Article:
When architectural duo Powell and Moya designed Chichester Festival Theatre in the early ‘60s they brought in Structural Engineer Charles Weiss. Weiss had previously worked with them on the Skylon Folly for the Festival of Britain in 1951.
Weiss’ daughter, Emma Cole, has given Pass It On an account of his life and career that helped to build Chichester Festival Theatre and its pioneering suspension roof.
Charles Weiss (1914 – 1985)
My father Charles was born in Budapest in 1914 to Jewish parents. His life as an émigré started early in the 1930s when he was forced through the numerus clausus to go to university in Brno, Czechoslovakia where he studied architecture. He completed his doctorate of architecture in 1936 in Florence where he also worked before moving to Milan.
In 1939 as the European scene worsened, he was offered a passage to Shanghai and managed to secure refuge in Singapore along the way. He worked there as a structural and architectural designer until 1942, escaping on 13 February 1942 just before Singapore was captured by the Japanese. He reached Bombay in March 1942 where he joined the British Army and gained a commission to the Corps of the Royal Engineers. He served mainly in Assam and Burma, eventually commanding an Indian Sapper Company as a Major.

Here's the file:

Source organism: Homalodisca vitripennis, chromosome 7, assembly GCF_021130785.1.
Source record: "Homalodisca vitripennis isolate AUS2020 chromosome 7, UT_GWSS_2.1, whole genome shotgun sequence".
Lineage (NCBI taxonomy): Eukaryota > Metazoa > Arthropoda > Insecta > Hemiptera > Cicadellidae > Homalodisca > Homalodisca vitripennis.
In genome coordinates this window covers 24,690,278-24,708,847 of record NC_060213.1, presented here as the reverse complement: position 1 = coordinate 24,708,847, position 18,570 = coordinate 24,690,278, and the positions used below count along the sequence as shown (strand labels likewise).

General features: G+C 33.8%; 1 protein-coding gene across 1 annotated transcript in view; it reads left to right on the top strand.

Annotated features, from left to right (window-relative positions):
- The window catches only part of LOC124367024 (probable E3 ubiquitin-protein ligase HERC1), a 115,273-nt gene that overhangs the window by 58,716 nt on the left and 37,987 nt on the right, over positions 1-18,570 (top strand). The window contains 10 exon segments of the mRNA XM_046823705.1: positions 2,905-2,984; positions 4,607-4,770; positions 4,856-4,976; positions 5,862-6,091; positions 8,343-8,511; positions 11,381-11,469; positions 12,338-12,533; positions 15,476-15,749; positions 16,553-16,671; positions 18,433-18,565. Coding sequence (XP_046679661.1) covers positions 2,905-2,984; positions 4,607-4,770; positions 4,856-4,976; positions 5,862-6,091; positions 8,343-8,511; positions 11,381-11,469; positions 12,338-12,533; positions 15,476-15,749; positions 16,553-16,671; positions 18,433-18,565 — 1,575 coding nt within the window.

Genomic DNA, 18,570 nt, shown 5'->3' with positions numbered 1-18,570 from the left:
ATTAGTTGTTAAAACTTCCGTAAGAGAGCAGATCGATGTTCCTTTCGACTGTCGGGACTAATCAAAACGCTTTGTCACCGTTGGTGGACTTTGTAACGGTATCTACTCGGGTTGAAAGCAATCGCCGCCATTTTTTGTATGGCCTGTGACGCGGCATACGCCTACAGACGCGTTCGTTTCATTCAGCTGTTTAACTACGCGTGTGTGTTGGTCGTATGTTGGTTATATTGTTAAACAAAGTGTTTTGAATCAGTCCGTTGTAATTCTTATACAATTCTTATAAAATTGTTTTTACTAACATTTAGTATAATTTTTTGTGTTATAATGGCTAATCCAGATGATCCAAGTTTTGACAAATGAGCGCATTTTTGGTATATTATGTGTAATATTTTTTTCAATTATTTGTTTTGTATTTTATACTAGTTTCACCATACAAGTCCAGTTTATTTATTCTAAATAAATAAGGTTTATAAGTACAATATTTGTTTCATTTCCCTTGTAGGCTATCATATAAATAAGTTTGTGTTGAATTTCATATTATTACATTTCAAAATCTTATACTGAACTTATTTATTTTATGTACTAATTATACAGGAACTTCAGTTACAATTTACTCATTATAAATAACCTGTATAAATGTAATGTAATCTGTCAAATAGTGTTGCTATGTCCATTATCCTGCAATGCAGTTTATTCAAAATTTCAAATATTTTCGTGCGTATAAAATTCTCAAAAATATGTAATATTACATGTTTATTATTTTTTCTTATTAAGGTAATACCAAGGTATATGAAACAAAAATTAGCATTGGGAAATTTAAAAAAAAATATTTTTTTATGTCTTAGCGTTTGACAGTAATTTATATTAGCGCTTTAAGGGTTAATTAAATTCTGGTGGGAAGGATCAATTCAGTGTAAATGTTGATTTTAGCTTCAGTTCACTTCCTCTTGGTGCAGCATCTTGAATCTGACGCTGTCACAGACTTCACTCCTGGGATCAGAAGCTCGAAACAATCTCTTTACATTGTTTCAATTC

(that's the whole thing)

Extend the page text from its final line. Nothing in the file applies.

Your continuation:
One of the most exciting and unique strands of the Pass It On project are our Playboxes. These are a multi-usage teaching resource that we have been developing with local partner schools, using the Festival Theatre’s archive to support key-curricular learning in class. Our three boxes, ‘Performance’, ‘Construction’ and ‘People’ can be used to cover a whole range of subject areas, from English to Drama and even Maths and Science. We’ve focused on Key Stage 2 at primary school level, but as the Playboxes have been used in their ‘proto-type’ phase, some teachers have liked them so much they’ve used them with a whole range of different ages and abilities.
In July 2014, we sent our Performance Box out to all of our schools. Last term, our ‘Construction’ Box, all about the founding and building of the Festival Theatre, went out to our new partner school, The March. The class’ curricular module was ‘Mighty Metals’; we took this as a great opportunity to show off all the building materials that were used both in 1962 and as part of the RENEW project. The architecture of the Grade II* listed Theatre is extremely important to share, so as part of the work that the class was doing with the artefacts we gave them, they also came along to see them in practice at the Theatre.